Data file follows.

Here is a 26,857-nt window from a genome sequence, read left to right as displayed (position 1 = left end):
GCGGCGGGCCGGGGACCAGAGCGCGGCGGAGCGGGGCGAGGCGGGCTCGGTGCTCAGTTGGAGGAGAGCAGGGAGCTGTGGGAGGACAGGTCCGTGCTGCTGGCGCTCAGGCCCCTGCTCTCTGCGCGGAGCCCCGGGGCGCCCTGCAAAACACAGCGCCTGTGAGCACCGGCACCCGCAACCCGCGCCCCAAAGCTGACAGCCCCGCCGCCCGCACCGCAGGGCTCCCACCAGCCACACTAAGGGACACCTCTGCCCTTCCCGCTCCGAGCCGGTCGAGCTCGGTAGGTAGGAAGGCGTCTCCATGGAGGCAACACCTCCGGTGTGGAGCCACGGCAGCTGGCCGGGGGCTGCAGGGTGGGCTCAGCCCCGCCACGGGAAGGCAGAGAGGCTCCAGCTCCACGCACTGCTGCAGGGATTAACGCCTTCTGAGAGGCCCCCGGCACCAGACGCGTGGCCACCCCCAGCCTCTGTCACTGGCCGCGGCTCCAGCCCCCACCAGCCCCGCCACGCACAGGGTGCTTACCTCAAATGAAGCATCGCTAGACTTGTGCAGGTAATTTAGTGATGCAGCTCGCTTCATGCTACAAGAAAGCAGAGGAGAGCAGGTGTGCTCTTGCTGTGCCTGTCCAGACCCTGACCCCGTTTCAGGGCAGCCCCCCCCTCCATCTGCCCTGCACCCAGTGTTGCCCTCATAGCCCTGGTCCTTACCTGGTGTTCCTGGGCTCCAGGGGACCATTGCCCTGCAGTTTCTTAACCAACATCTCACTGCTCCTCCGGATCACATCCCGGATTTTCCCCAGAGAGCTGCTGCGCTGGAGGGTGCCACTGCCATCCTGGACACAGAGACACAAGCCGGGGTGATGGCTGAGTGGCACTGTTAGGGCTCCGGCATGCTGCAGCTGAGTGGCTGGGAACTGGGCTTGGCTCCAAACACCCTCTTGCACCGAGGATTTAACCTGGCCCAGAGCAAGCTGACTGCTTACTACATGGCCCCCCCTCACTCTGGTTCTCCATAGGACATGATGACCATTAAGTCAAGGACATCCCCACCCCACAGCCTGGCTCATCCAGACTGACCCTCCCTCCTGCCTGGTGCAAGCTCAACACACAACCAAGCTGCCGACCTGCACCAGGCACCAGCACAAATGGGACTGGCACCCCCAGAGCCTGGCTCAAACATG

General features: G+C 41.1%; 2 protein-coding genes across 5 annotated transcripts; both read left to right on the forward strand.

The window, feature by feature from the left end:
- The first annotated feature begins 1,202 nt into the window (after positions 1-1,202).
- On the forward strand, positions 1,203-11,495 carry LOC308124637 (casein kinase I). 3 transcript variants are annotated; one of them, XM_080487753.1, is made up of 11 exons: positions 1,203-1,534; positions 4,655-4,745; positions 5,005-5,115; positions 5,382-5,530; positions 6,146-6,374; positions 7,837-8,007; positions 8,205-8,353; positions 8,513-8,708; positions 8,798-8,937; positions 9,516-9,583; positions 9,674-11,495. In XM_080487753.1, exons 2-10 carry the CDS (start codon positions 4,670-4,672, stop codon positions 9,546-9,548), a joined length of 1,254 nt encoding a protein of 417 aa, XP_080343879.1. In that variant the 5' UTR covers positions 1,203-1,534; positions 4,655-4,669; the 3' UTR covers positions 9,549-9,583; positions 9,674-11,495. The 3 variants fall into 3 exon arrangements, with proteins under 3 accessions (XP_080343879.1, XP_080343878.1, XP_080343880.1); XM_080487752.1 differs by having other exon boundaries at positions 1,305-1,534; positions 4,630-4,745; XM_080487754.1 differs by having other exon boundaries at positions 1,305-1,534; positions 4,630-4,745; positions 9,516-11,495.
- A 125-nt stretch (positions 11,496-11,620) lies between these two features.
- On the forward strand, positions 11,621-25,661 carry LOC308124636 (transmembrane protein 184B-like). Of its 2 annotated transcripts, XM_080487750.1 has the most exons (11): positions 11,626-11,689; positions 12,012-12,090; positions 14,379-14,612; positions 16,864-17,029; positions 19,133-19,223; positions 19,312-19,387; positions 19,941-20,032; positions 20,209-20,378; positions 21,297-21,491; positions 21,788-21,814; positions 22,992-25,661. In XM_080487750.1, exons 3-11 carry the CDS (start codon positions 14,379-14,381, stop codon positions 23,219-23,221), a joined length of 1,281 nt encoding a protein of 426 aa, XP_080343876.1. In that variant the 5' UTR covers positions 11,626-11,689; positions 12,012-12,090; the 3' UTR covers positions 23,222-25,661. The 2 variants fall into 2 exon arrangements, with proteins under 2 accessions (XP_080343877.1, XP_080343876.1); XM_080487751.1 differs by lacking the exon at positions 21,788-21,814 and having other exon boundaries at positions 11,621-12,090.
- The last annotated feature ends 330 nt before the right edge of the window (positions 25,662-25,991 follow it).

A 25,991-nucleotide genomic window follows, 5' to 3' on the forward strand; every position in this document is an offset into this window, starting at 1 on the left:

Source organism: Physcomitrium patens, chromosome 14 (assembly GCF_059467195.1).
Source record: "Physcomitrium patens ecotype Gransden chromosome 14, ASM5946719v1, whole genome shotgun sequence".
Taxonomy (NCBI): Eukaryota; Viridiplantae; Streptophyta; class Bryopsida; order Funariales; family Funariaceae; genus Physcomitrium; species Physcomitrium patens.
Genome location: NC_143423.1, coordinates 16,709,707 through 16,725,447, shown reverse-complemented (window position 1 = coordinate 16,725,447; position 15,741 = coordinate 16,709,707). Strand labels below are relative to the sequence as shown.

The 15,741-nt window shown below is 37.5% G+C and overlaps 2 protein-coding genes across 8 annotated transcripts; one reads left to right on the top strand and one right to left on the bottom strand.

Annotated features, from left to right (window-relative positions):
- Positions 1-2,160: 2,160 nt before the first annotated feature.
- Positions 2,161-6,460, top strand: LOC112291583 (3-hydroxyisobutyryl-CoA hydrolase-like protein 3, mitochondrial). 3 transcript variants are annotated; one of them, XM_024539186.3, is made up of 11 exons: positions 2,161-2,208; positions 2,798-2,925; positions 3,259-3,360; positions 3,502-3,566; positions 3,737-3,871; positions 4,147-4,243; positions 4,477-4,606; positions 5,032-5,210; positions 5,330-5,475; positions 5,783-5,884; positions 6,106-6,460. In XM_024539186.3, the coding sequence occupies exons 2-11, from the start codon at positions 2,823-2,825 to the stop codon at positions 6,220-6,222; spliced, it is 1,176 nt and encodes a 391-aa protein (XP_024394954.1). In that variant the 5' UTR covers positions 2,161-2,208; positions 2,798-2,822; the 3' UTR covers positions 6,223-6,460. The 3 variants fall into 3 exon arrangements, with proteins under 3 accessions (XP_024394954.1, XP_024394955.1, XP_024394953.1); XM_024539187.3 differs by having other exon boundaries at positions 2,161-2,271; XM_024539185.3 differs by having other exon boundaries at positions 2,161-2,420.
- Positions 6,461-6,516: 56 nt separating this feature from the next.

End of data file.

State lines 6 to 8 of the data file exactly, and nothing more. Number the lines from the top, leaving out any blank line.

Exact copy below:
- On the forward strand, positions 1,203-11,495 carry LOC308124637 (casein kinase I). 3 transcript variants are annotated; one of them, XM_080487753.1, is made up of 11 exons: positions 1,203-1,534; positions 4,655-4,745; positions 5,005-5,115; positions 5,382-5,530; positions 6,146-6,374; positions 7,837-8,007; positions 8,205-8,353; positions 8,513-8,708; positions 8,798-8,937; positions 9,516-9,583; positions 9,674-11,495. In XM_080487753.1, exons 2-10 carry the CDS (start codon positions 4,670-4,672, stop codon positions 9,546-9,548), a joined length of 1,254 nt encoding a protein of 417 aa, XP_080343879.1. In that variant the 5' UTR covers positions 1,203-1,534; positions 4,655-4,669; the 3' UTR covers positions 9,549-9,583; positions 9,674-11,495. The 3 variants fall into 3 exon arrangements, with proteins under 3 accessions (XP_080343879.1, XP_080343878.1, XP_080343880.1); XM_080487752.1 differs by having other exon boundaries at positions 1,305-1,534; positions 4,630-4,745; XM_080487754.1 differs by having other exon boundaries at positions 1,305-1,534; positions 4,630-4,745; positions 9,516-11,495.
- A 125-nt stretch (positions 11,496-11,620) lies between these two features.
- On the forward strand, positions 11,621-25,661 carry LOC308124636 (transmembrane protein 184B-like). Of its 2 annotated transcripts, XM_080487750.1 has the most exons (11): positions 11,626-11,689; positions 12,012-12,090; positions 14,379-14,612; positions 16,864-17,029; positions 19,133-19,223; positions 19,312-19,387; positions 19,941-20,032; positions 20,209-20,378; positions 21,297-21,491; positions 21,788-21,814; positions 22,992-25,661. In XM_080487750.1, exons 3-11 carry the CDS (start codon positions 14,379-14,381, stop codon positions 23,219-23,221), a joined length of 1,281 nt encoding a protein of 426 aa, XP_080343876.1. In that variant the 5' UTR covers positions 11,626-11,689; positions 12,012-12,090; the 3' UTR covers positions 23,222-25,661. The 2 variants fall into 2 exon arrangements, with proteins under 2 accessions (XP_080343877.1, XP_080343876.1); XM_080487751.1 differs by lacking the exon at positions 21,788-21,814 and having other exon boundaries at positions 11,621-12,090.